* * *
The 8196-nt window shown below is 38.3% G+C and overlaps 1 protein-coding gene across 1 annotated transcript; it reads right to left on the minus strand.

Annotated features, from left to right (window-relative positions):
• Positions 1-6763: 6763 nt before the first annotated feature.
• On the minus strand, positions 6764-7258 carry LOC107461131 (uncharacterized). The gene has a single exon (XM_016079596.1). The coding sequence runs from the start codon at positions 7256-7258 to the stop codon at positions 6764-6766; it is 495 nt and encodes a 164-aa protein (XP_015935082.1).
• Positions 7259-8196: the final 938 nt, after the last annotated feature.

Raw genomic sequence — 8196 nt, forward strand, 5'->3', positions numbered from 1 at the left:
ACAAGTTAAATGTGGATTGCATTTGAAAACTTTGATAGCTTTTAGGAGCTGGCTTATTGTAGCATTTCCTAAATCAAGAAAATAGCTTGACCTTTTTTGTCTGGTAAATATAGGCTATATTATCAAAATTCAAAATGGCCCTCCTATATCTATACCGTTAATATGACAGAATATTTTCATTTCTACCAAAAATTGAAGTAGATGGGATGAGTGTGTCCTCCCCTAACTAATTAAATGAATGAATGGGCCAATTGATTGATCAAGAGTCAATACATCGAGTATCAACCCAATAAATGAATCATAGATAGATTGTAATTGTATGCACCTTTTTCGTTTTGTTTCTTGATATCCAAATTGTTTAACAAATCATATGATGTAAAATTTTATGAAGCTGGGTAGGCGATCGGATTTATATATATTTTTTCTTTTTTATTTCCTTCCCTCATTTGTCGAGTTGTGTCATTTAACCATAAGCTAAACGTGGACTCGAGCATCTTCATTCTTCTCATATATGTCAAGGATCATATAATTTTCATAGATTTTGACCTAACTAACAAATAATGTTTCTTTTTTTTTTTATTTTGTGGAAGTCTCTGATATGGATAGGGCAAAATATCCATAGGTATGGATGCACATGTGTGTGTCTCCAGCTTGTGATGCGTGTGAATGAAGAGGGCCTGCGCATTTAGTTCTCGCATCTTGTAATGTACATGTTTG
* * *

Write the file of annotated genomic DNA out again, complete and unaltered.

The 8196-nt window shown below is 38.3% G+C and overlaps 1 protein-coding gene across 1 annotated transcript; it reads right to left on the minus strand.

Annotated features, from left to right (window-relative positions):
• Positions 1-6763: 6763 nt before the first annotated feature.
• On the minus strand, positions 6764-7258 carry LOC107461131 (uncharacterized). The gene has a single exon (XM_016079596.1). The coding sequence runs from the start codon at positions 7256-7258 to the stop codon at positions 6764-6766; it is 495 nt and encodes a 164-aa protein (XP_015935082.1).
• Positions 7259-8196: the final 938 nt, after the last annotated feature.

Raw genomic sequence — 8196 nt, forward strand, 5'->3', positions numbered from 1 at the left:
ACAAGTTAAATGTGGATTGCATTTGAAAACTTTGATAGCTTTTAGGAGCTGGCTTATTGTAGCATTTCCTAAATCAAGAAAATAGCTTGACCTTTTTTGTCTGGTAAATATAGGCTATATTATCAAAATTCAAAATGGCCCTCCTATATCTATACCGTTAATATGACAGAATATTTTCATTTCTACCAAAAATTGAAGTAGATGGGATGAGTGTGTCCTCCCCTAACTAATTAAATGAATGAATGGGCCAATTGATTGATCAAGAGTCAATACATCGAGTATCAACCCAATAAATGAATCATAGATAGATTGTAATTGTATGCACCTTTTTCGTTTTGTTTCTTGATATCCAAATTGTTTAACAAATCATATGATGTAAAATTTTATGAAGCTGGGTAGGCGATCGGATTTATATATATTTTTTCTTTTTTATTTCCTTCCCTCATTTGTCGAGTTGTGTCATTTAACCATAAGCTAAACGTGGACTCGAGCATCTTCATTCTTCTCATATATGTCAAGGATCATATAATTTTCATAGATTTTGACCTAACTAACAAATAATGTTTCTTTTTTTTTTTATTTTGTGGAAGTCTCTGATATGGATAGGGCAAAATATCCATAGGTATGGATGCACATGTGTGTGTCTCCAGCTTGTGATGCGTGTGAATGAAGAGGGCCTGCGCATTTAGTTCTCGCATCTTGTAATGTACATGTTTG